The revelations are part of nearly 800 interrogation reports of suspects held in Guantanamo Bay prison.

WikiLeaks, in one of the several cables that exposes ISI’s links to terror groups, quotes a US cable as saying that an Algerian Al Qaeda militant arrested in 2002 said that his mission was to “kill Indians in India”. (NDTV)

Osama bin Laden mission agreed in secret 10 years ago by US and Pakistan

The US and Pakistan struck a secret deal almost a decade ago permitting a US operation against Osama bin Laden on Pakistani soil similar to last week’s raid that killed the al-Qaida leader, the Guardian has learned.

The deal was struck between the military leader General Pervez Musharraf and President George Bush after Bin Laden escaped US forces in the mountains of Tora Bora in late 2001, according to serving and retired Pakistani and US officials.

Under its terms, Pakistan would allow US forces to conduct a unilateral raid inside Pakistan in search of Bin Laden, his deputy, Ayman al-Zawahiri, and the al-Qaida No3. Afterwards, both sides agreed, Pakistan would vociferously protest the incursion.

“There was an agreement between Bush and Musharraf that if we knew where Osama was, we were going to come and get him,” said a former senior US official with knowledge of counterterrorism operations. “The Pakistanis would put up a hue and cry, but they wouldn’t stop us.” (The Observer)

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Aircraft carrier left us to die, say migrants fleeing Libya

Dozens of African migrants were left to die in the Mediterranean after a number of European military units apparently ignored their cries for help, the Guardian has learned. Two of the nine survivors claim this included a Nato ship.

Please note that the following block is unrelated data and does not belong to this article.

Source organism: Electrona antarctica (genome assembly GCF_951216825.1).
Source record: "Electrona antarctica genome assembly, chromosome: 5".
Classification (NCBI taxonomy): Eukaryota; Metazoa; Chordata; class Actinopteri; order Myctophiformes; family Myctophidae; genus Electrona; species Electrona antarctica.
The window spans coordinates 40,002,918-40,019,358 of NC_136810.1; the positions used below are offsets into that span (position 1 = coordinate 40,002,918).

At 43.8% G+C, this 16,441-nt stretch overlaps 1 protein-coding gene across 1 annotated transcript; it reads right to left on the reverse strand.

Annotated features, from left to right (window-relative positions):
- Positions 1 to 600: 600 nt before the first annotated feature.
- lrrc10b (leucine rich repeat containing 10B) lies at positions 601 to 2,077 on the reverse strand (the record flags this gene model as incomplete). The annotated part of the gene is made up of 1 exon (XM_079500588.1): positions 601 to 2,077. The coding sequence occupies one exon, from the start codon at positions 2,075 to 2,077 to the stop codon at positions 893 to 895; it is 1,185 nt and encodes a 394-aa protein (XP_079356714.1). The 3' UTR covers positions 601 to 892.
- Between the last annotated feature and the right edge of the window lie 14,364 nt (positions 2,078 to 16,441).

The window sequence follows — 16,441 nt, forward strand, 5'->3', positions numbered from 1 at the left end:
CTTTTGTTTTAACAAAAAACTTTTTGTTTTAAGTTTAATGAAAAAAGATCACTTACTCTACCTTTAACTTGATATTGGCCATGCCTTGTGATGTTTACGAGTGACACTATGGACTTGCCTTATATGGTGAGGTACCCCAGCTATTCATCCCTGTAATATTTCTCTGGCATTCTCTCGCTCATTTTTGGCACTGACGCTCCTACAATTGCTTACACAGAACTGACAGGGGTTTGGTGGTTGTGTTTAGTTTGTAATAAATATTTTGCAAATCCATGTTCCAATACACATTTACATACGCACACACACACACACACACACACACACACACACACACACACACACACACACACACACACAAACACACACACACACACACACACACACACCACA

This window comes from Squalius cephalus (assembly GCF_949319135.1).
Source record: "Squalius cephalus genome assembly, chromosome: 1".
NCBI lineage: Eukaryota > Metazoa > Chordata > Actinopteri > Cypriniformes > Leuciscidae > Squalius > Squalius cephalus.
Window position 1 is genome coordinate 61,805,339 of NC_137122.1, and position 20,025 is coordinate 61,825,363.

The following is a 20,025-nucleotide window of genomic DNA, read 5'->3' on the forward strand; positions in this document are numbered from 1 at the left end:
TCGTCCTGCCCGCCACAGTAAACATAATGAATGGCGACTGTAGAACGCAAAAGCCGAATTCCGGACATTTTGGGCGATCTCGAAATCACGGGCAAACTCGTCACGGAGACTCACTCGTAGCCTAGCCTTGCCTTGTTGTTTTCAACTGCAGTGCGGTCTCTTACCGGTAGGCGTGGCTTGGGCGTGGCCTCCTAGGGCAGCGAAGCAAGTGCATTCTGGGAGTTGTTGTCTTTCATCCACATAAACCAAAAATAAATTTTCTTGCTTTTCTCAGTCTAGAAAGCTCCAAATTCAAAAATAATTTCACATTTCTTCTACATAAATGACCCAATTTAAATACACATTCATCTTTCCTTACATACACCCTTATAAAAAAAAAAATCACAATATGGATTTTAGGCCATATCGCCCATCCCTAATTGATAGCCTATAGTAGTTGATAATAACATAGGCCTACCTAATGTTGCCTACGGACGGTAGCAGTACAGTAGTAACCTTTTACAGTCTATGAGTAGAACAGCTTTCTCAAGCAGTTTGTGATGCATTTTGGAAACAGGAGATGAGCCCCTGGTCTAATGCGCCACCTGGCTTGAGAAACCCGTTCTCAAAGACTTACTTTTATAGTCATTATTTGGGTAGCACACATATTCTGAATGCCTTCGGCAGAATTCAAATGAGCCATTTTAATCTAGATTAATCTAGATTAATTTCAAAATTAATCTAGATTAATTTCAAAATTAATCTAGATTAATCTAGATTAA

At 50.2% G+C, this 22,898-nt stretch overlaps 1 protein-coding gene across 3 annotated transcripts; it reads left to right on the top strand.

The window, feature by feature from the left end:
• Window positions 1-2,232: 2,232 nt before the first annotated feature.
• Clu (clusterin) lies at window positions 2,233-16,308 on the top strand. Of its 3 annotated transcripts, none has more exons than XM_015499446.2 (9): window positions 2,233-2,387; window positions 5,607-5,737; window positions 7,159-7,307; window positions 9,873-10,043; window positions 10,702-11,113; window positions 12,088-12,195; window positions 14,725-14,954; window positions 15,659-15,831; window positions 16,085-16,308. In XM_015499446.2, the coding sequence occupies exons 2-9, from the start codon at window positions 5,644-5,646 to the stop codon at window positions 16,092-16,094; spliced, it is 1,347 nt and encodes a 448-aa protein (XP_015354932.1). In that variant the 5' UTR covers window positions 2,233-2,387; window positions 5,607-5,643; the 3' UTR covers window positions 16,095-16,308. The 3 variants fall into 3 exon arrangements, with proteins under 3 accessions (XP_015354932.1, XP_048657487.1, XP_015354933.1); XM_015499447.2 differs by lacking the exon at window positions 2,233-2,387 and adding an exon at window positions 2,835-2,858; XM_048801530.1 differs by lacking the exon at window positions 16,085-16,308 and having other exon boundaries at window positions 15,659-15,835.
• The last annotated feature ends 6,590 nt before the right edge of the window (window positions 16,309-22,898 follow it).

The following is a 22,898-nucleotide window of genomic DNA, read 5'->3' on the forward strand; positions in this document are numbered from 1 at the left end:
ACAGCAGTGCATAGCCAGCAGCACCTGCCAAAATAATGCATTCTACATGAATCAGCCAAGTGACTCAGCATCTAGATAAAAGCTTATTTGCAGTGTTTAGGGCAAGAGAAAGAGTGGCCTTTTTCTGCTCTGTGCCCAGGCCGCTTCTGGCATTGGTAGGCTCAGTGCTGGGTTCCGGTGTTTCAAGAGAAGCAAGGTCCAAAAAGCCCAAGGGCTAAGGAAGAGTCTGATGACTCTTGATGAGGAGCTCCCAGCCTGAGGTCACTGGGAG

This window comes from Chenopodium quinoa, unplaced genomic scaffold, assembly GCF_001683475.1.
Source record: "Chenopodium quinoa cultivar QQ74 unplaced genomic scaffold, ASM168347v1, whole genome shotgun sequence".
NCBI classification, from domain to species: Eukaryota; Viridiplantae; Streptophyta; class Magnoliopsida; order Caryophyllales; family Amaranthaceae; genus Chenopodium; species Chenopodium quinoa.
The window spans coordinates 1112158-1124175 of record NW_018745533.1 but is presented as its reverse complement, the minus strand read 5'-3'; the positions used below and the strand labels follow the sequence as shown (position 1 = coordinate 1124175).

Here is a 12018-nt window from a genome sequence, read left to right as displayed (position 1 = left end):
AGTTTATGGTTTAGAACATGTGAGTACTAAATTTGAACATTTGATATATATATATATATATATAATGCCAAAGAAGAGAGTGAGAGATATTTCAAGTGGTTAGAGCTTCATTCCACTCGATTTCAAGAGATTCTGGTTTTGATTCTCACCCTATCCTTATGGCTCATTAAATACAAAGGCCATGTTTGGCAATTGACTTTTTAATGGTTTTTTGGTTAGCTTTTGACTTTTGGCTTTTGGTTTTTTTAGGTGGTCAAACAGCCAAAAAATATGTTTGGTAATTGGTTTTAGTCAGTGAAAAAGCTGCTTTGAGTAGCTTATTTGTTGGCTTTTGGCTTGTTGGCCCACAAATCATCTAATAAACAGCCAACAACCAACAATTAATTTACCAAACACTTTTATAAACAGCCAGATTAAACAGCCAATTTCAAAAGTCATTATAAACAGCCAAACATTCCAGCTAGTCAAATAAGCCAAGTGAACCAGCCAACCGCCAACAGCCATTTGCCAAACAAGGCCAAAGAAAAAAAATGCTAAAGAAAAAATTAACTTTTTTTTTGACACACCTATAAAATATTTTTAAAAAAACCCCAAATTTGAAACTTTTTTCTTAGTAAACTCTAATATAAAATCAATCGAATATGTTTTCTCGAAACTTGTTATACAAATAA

A boat carrying 72 passengers, including several women, young children and political refugees, ran into trouble in late March after leaving Tripoli for the Italian island of Lampedusa. Despite alarms being raised with the Italian coastguard and the boat making contact with a military helicopter and a warship, no rescue effort was attempted.

All but 11 of those on board died from thirst and hunger after their vessel was left to drift in open waters for 16 days. “Every morning we would wake up and find more bodies, which we would leave for 24 hours and then throw overboard,” said Abu Kurke, one of only nine survivors. “By the final days, we didn’t know ourselves … everyone was either praying, or dying.”

International maritime law compels all vessels, including military units, to answer distress calls from nearby boats and to offer help where possible. Refugee rights campaigners have demanded an investigation into the deaths, while the UNHCR, the UN’s refugee agency, has called for stricter co-operation among commercial and military vessels in the Mediterranean in an effort to save human lives. (The Guardian)

U.N. urges ships to help migrants in Mediterranean

The United Nations refugee agency has urged the crews of ships in the Mediterranean to keep watch for unseaworthy vessels carrying migrants from war-torn Libya after a report that a ship with 600 people on board broke up just off the port of Tripoli on Friday.